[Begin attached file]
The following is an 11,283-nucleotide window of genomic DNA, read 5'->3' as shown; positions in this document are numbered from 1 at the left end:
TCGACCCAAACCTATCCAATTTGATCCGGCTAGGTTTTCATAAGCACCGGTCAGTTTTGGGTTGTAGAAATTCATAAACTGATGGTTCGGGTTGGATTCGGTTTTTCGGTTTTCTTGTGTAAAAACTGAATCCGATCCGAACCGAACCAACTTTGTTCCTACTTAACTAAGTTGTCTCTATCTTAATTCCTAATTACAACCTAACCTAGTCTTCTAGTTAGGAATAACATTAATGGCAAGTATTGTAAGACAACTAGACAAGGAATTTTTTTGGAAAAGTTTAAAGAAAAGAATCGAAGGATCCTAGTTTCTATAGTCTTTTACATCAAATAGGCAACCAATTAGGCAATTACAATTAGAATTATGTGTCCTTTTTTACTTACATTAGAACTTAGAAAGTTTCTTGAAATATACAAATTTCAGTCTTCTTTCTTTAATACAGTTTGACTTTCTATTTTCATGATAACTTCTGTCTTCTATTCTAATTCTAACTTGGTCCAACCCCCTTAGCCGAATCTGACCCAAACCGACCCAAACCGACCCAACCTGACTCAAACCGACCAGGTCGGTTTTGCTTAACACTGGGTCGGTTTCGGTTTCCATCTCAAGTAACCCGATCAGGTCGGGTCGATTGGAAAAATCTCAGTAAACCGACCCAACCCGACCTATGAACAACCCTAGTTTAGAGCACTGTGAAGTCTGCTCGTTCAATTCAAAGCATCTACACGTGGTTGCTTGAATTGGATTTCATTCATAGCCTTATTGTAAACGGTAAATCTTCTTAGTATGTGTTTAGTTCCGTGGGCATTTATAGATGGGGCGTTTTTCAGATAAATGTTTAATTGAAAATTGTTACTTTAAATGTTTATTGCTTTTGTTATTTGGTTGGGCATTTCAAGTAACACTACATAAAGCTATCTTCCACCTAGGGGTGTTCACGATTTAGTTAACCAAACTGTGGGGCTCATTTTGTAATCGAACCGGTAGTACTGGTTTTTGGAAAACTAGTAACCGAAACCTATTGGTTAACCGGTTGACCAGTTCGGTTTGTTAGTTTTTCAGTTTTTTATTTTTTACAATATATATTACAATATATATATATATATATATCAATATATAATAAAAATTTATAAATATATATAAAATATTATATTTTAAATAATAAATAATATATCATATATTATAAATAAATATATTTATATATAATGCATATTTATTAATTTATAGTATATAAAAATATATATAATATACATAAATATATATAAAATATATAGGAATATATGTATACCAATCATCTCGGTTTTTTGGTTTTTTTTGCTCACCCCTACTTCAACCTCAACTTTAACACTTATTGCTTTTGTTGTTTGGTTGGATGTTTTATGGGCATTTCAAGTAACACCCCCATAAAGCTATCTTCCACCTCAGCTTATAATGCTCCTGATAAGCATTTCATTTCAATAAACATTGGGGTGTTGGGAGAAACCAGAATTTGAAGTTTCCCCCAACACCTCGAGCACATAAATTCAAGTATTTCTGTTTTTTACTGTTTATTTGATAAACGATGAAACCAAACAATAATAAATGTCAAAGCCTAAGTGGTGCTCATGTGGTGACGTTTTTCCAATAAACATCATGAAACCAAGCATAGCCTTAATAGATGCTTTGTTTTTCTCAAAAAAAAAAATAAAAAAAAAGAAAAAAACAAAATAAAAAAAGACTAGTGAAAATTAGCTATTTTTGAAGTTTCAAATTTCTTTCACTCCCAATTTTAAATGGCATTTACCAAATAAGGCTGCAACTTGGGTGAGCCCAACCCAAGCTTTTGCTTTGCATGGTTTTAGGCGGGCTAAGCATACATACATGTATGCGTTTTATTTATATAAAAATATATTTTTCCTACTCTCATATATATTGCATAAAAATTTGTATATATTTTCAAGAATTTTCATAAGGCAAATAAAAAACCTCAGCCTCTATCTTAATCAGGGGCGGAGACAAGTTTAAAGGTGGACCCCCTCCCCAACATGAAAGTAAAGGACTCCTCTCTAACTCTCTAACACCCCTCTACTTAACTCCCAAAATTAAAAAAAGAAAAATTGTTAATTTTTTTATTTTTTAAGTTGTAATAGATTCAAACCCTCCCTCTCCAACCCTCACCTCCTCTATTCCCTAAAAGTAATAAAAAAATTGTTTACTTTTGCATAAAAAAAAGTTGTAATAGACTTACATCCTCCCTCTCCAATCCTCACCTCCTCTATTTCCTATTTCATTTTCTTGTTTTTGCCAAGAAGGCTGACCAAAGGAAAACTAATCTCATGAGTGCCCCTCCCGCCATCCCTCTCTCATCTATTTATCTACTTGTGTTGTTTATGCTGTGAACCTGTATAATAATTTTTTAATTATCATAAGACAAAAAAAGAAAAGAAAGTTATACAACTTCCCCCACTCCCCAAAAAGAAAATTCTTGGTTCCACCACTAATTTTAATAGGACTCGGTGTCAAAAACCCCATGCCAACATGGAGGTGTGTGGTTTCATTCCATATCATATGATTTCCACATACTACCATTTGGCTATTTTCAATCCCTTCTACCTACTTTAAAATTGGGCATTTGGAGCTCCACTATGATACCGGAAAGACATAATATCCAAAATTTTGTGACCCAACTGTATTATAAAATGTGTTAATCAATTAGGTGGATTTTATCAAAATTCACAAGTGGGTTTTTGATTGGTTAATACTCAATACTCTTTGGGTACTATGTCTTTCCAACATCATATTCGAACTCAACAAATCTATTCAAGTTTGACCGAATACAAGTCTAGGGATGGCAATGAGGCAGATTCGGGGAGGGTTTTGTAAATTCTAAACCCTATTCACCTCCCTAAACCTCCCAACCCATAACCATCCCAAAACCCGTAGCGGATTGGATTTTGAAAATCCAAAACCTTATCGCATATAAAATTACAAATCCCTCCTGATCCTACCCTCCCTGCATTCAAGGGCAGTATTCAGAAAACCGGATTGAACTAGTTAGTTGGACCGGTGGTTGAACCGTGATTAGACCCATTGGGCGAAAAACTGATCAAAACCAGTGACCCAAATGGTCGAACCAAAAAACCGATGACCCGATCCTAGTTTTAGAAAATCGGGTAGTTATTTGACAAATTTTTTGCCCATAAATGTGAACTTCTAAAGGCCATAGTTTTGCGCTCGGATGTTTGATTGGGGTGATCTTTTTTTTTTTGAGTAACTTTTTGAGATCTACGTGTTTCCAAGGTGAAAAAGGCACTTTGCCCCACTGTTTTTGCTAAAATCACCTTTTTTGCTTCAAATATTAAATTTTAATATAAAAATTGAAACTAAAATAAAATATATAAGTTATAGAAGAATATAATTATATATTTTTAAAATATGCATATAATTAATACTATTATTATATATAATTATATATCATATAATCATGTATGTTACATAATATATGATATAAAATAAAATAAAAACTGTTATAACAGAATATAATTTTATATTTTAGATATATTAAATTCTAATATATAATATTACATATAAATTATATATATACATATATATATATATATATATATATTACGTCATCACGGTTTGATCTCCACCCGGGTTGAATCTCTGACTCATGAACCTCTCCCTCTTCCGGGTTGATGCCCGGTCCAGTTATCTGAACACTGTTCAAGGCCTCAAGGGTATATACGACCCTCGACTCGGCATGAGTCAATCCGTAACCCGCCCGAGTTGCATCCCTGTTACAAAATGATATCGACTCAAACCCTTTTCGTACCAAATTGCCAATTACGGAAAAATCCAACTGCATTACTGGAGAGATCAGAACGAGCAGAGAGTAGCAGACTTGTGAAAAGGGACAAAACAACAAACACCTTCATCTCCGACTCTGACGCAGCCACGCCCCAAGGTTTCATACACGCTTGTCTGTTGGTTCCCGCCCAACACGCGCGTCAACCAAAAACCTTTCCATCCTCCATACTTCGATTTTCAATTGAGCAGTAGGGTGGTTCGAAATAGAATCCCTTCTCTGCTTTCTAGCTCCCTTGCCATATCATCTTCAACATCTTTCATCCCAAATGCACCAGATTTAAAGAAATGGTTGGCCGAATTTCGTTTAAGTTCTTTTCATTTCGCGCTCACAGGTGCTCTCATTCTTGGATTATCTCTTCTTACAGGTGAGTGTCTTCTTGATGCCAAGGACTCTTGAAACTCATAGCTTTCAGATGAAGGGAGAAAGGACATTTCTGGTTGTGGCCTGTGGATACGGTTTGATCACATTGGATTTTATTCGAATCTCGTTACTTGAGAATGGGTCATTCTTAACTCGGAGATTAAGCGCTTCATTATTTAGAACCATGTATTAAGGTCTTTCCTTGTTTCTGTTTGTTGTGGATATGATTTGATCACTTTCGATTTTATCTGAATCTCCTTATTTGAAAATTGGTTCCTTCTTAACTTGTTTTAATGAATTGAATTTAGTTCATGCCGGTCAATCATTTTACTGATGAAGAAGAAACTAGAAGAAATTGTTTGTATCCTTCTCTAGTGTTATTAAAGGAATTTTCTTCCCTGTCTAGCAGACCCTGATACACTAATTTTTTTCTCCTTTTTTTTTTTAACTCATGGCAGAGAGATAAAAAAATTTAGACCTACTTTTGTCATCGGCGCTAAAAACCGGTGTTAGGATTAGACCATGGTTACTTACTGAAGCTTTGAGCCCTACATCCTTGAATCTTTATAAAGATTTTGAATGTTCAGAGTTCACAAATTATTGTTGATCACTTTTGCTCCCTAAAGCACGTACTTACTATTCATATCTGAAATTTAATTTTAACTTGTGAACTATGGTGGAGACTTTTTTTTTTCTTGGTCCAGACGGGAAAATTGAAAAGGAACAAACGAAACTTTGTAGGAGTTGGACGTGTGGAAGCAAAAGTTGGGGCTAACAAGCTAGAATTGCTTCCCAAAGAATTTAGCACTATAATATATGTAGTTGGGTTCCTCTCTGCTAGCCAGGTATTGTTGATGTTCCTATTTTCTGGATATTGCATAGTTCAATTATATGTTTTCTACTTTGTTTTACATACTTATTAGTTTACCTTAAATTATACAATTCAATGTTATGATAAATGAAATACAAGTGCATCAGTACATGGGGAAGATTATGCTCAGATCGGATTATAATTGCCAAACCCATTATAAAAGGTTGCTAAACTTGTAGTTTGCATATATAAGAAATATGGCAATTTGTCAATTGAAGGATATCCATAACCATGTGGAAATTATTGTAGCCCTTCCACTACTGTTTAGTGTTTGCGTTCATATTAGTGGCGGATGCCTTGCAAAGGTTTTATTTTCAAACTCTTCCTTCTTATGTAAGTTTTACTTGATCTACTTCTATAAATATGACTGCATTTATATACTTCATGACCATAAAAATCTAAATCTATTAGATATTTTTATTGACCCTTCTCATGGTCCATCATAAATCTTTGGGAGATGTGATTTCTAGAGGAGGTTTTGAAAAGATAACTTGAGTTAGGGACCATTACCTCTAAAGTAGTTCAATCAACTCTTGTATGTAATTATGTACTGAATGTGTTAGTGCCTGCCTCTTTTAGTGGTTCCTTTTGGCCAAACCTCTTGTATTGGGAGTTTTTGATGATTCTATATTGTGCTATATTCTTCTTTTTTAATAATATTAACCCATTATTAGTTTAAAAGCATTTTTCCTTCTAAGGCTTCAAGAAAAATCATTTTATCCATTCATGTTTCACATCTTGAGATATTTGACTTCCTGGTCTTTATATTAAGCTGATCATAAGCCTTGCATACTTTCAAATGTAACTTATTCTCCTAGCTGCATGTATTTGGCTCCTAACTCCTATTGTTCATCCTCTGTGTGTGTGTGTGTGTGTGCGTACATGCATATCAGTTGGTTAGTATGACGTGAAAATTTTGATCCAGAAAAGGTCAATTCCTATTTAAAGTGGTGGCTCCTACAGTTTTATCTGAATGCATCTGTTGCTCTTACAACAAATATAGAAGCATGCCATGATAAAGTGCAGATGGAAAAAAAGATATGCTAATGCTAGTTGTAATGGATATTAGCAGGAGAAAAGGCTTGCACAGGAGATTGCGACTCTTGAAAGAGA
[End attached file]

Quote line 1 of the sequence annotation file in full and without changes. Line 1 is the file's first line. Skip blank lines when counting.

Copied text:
The following is an 11,283-nucleotide window of genomic DNA, read 5'->3' as shown; positions in this document are numbered from 1 at the left end: